|Author:||Nick James and Gerald North|
|Reviewed by:||Greg Bryant|
It’s an exciting year for comets. Two long-awaited visitors, LINEAR and NEAT, were putting on a fine display in April at 4th magnitude, while one of the most fascinating aspects of comets – the unpredictability as to when new ones are discovered – was dramatically illustrated at Easter when South Australian amateur Bill Bradfield’s 18th comet discovery was announced. It reached magnitude -2 on SOHO images and was sighted in the Northern Hemisphere dawn sky at 4th magnitude as I was writing this.
In that light, it was an opportune time to read “Observing Comets”. At the outset, let me say that of the 20+ books in my library that are solely devoted to comets, this is the first that extensively addresses the topic of digitally photographing comets, but more on that later.
Visual observation of comets, the method which the majority of us would (still) use these days, is addressed in the first four chapters of the book. The anatomy, origin, and appearance of comets are well discussed. In fact, the book has one of the best collections of comet drawings I have seen in a popularly accessible book.
Don’t understand how comets are named these days? What does C/2001 Q4 really mean? It’s all well explained in the first chapter – though a recent change in policy, not noted in the book, is to only label newly discovered comets with orbits of less than 30 years as “periodic” (the previous upper limit on periods was 200 years). Those comets with orbits of greater than 30 years get to join the “periodic catalog” when they are seen to be returning, the most recent example being two years ago when comet C/2002 C1 (Ikeya-Zhang) was discovered, and soon afterwards it was identified as being the return of a bright comet seen in February and March of 1661 – accordingly Ikeya-Zhang received the prefix of 153P, the 153rd comet to be sighted at two or more returns.
The casual visual observer will be well served by what the authors cover, though I note that for those interested in trying to estimate a comet’s brightness, the sole method outlined in the book is not the approach used most commonly by the leading comet observers of today.
Observing is for many of us a “sightseeing” trip, and one tends to take cameras on daylight sight-seeing to record what is witnessed. The way that digital photography (in whatever camera format) has evolved and become so accessible in recent years, I believe that within the next 5 – 10 years, most of us will incorporate photography as part of our nightly observations. Just look at what was seen this year at SPSP, and the interest in the Digital Astroimaging Section of the club.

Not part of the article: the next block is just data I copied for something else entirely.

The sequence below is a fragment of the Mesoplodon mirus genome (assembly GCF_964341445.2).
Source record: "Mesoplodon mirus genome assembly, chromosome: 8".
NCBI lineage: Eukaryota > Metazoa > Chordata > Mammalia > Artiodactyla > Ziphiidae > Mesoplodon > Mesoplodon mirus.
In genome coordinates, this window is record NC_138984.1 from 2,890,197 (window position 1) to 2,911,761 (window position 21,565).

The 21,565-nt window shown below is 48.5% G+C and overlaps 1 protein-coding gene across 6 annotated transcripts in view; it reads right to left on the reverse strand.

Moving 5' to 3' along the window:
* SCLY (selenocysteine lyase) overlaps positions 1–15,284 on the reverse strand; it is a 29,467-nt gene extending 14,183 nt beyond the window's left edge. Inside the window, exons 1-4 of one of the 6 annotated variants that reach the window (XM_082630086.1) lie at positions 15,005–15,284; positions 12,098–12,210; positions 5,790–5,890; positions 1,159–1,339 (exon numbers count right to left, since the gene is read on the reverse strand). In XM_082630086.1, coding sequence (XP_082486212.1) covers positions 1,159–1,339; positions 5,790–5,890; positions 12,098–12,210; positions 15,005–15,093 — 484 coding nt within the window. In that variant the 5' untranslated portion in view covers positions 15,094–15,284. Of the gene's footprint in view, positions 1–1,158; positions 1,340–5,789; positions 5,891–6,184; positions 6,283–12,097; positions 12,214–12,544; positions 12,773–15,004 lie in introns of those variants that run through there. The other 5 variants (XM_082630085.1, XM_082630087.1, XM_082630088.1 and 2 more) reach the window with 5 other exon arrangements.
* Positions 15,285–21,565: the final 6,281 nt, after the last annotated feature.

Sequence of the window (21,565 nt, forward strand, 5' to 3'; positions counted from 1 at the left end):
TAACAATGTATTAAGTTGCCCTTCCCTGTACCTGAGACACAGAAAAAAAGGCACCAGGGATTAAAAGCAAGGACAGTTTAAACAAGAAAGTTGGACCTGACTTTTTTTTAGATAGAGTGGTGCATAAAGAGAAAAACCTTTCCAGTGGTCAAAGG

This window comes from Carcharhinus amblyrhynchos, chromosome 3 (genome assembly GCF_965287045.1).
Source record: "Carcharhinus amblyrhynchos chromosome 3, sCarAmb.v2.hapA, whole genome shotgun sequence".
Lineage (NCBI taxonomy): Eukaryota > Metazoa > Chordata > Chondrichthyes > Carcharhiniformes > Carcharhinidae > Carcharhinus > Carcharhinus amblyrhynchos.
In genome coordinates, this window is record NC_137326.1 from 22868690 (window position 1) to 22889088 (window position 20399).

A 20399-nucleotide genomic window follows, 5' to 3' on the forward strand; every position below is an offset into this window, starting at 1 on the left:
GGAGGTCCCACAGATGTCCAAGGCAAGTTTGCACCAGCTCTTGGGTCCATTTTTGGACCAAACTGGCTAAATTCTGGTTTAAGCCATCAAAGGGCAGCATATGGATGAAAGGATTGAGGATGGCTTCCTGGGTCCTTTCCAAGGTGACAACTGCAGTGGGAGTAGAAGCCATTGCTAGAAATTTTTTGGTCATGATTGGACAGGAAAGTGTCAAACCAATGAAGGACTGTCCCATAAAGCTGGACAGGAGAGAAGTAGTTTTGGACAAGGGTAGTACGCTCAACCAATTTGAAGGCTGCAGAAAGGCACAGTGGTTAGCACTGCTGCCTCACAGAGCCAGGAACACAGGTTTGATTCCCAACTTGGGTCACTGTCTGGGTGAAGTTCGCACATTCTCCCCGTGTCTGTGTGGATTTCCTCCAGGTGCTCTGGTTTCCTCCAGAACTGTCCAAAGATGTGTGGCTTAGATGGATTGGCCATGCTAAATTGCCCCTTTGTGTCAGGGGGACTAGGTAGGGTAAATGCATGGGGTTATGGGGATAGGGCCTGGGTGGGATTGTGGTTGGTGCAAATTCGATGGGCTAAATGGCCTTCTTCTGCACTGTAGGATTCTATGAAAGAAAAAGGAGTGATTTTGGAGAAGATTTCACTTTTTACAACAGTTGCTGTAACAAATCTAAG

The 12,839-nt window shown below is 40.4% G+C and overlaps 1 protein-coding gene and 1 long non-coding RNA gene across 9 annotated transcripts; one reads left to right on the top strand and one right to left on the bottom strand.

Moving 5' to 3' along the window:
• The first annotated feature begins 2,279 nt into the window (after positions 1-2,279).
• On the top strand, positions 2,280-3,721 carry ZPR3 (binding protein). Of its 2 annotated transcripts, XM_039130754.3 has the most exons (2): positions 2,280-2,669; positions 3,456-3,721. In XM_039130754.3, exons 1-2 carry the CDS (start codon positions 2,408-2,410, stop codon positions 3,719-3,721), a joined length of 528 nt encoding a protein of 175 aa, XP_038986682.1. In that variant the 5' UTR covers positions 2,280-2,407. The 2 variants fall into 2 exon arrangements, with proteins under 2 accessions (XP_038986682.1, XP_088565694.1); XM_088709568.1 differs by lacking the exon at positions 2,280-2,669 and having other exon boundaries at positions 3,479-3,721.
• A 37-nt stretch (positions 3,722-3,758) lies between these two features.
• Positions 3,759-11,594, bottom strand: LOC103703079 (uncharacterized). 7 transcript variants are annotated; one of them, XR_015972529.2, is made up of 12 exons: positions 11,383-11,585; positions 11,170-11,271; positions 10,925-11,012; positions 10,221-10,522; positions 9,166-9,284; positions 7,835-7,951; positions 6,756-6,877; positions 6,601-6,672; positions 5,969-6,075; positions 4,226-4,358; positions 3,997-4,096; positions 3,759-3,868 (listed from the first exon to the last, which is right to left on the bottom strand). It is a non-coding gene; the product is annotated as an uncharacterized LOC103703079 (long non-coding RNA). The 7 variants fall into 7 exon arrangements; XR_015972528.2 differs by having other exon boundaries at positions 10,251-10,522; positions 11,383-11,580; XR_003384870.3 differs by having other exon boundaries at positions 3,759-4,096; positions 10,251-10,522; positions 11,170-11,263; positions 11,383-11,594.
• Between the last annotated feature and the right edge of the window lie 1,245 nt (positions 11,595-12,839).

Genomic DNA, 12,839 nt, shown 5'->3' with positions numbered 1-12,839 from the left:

Accordingly, nearly half of the book deals with photographing techniques (digital primarily, but film is still mentioned) and associated computer activities – indeed, examples of these are included in the accompanying CD. The authors are very much in their element here, and it’s taken me one step closer to tackling digital imaging myself.
So… Where to here from here? Comet observing is an aspect of our hobby that possesses its own challenges. Rarely will you find a comet of even binocular brightness near the meridian at any time of night (they tend to be sights that favour the early evening and morning skies) and bright comets are few and far between. Still, if your interest in comets has been whetted by this year’s moderately bright comets, and you’re looking to observe the fainter variety (which I recommend that you do so that you can better appreciate the delight of the spectacular apparitions), this year has several telescopic comets worth following. Additionally, another comet, C/2003 T4 (LINEAR) has been discovered that could be seen in even small telescopes next Autumn, and May 2006 has the prospect of the returning comet 73P/Schwassmann- Wachmann being visible to the unaided eye.
And who knows what awaits discovery in the days and months ahead? Following comets is certainly not dull!
With that in mind, this book is well worth working through (either cover to cover, or picking the chapters that best suit your interest) to take to a new level your understanding of comets and how to observe them. It’s a valuable addition to the ASNSW library.